My father was a boiler operator in a power station: he knew about steam, and was fascinated by steam engines. So one time when he and mum came down to stay, he asked if we could go to visit this ship which was being restored. By this time, the ship was safe in dry dock, and they'd done a lot of work on the hull and the deck. The insides were pretty empty, but as dad walked round, his face lit up, he could tell us where the engines would have been, and why the ship was so important.
After that, we revisited the ship every so often to see how it was getting on. Now, it's fully restored, and a visit is marvellous; when you walk on to the quay it's easy to imagine that you're about to cast off on the voyage of a lifetime. The museum is full of information about the ship, the men who crewed her and the people who travelled on her; and on the ship itself, you can gaze into cabins and marvel at how tiny the bunks were, and see the contrast between travelling first class and travelling in steerage. (And there's a talking toilet, which is hugely popular with children!)
On those journeys to Australia, people married, they gave birth, they died. Most of the people who went out there never came back to Britain, never saw their families again. One much-loved captain disappeared from his cabin one day, and was presumed to have committed suicide. So much drama, so many stories!
I'd hoped there might be an appetite for a sequel - children who read it often wanted to know what happened to Emily and Thomas. There could have been lots more adventures on board ship, and I also had some ideas about what would happen to their two families when they reached Australia.
But like so many publishing dreams, it wasn't to be, and Emily and Thomas stayed between the covers of that single book.
Or so I thought.
Until last year, when out of the blue, I received an email from someone I'd never heard of - a photographer in Australia called Dean Gale. This is what he said.
'...this afternoon I came across an excerpt on the Walker book site from your Emily book...The reason I found your book is that I have recently moved to South Australia and purchased an old homestead.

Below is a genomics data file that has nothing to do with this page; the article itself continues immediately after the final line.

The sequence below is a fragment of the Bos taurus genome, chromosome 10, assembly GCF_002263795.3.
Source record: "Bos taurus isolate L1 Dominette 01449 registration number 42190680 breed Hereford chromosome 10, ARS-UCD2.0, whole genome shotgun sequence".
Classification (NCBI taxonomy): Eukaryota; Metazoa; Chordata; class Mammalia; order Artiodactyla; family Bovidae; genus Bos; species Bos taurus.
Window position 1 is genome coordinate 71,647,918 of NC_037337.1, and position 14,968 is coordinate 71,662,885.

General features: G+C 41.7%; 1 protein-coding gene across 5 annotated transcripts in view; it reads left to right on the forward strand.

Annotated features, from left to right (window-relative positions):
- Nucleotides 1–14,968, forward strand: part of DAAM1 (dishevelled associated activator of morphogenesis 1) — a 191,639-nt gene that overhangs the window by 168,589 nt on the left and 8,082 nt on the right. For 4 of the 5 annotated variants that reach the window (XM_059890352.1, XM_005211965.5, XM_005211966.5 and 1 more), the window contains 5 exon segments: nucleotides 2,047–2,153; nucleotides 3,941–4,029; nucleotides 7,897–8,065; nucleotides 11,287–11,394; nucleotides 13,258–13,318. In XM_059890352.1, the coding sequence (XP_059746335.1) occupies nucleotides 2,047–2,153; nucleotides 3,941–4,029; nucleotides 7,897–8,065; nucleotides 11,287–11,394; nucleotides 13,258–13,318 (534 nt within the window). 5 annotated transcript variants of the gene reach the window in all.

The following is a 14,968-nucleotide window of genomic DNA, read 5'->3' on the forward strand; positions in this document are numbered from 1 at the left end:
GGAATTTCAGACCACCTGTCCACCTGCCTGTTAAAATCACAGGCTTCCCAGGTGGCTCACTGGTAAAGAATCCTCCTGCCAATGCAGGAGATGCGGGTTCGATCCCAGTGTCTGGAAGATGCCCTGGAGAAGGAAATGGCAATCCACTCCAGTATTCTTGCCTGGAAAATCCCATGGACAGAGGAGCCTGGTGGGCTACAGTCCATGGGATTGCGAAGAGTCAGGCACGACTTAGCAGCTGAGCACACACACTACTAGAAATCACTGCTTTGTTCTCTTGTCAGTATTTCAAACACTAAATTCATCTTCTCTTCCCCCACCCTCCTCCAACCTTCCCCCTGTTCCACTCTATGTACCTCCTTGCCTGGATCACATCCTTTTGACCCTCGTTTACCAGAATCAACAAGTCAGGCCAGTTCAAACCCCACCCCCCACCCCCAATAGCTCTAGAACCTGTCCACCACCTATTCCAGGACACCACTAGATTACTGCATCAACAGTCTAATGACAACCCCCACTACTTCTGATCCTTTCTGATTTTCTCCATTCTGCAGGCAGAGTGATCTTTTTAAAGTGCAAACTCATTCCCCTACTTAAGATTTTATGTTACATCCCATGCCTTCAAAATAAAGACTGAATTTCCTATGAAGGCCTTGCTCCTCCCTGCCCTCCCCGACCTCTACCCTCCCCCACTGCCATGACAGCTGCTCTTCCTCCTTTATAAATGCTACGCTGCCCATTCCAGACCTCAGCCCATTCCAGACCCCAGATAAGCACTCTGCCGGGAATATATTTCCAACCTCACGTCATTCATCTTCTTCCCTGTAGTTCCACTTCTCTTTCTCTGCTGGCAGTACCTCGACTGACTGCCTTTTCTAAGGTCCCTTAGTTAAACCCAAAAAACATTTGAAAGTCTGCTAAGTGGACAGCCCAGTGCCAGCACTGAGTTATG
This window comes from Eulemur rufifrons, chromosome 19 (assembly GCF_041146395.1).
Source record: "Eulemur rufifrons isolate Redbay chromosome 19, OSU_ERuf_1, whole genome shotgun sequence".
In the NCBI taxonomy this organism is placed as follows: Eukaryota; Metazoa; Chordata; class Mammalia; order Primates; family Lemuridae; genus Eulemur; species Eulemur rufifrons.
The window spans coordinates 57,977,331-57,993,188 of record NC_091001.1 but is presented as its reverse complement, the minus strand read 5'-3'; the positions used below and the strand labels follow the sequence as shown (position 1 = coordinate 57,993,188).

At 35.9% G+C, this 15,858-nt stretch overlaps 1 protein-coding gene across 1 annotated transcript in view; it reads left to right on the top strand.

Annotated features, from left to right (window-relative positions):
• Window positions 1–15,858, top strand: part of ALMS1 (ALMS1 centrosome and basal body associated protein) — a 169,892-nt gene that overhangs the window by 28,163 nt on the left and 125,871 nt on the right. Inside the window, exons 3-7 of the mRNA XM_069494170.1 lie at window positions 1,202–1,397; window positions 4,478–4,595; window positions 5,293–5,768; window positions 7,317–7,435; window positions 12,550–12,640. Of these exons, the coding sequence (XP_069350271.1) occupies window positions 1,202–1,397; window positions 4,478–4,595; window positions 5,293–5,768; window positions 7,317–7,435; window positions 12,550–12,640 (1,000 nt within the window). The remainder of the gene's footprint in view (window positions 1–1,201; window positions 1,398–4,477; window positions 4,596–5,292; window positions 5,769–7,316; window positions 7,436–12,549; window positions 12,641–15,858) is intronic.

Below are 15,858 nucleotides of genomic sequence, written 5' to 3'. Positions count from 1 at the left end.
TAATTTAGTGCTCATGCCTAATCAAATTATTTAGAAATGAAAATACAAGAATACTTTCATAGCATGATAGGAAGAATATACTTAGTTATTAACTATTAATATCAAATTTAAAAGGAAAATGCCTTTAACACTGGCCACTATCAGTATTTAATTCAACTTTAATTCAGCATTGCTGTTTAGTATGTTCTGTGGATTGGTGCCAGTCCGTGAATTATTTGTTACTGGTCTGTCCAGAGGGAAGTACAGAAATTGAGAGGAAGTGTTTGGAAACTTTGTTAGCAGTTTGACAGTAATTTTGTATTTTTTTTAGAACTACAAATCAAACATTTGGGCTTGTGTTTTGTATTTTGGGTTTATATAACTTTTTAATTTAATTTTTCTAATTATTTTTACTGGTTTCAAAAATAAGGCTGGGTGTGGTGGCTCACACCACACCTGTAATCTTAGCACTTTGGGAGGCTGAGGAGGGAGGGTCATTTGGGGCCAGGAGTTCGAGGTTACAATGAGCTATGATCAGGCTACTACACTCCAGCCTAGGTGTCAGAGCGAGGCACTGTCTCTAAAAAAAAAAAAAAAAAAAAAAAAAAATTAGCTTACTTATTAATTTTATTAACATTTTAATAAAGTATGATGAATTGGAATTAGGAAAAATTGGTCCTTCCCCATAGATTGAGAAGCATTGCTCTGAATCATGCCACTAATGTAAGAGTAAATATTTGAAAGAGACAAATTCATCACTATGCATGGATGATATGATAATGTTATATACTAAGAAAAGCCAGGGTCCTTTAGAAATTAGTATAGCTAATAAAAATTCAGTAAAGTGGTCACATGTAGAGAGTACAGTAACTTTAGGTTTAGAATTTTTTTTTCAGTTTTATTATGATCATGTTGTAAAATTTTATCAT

I have been researching the history of the house... whilst researching the history of the families that came here in the 1800's I began researching the Drew family. Thomas Drew from Somerset came to Australia on the SS Great Britain. He became a prominent businessman and it is his family who I purchased the house from.
So of course what I am wondering is how or why you chose to use the character called Thomas Drew in your book?
The funny thing is that one of the young Drew family has just been studying migration at school and she chose me as her subject because I originally emigrated from the UK.
Now her ancestor is in your book? But I suspect that Thomas Drew was a little older than your character?
Anyway please if you have the time maybe you could let me know why you chose Thomas Drew?'
I was astonished - I thought I'd made Thomas Drew up. Yet here he was - a real person, whose life had carried on after his journey on the ss Great Britain, and whose descendants still live in Australia today.
Here is the business - Drew & Crews - which his family owned. And here are three Drew girls - the family aren't sure exactly who they are, but they're certainly related to Thomas.
So I didn't get the chance to carry on Thomas's story - but it carried on regardless, and he did well, just as I thought he would. I do wonder about Emily, though; I hope she was okay too...
(Incidentally, there was another twist. During our correspondence, Dean happened to mention that, though he himself was from the Midlands, he had known a girl whose family moved to Cheddar, and whose father became the headmaster of the local school. She's a friend of ours, and I used to teach at the school where her father was head!)
(The last two photographs are courtesy of Dean Gale and the Drew family.)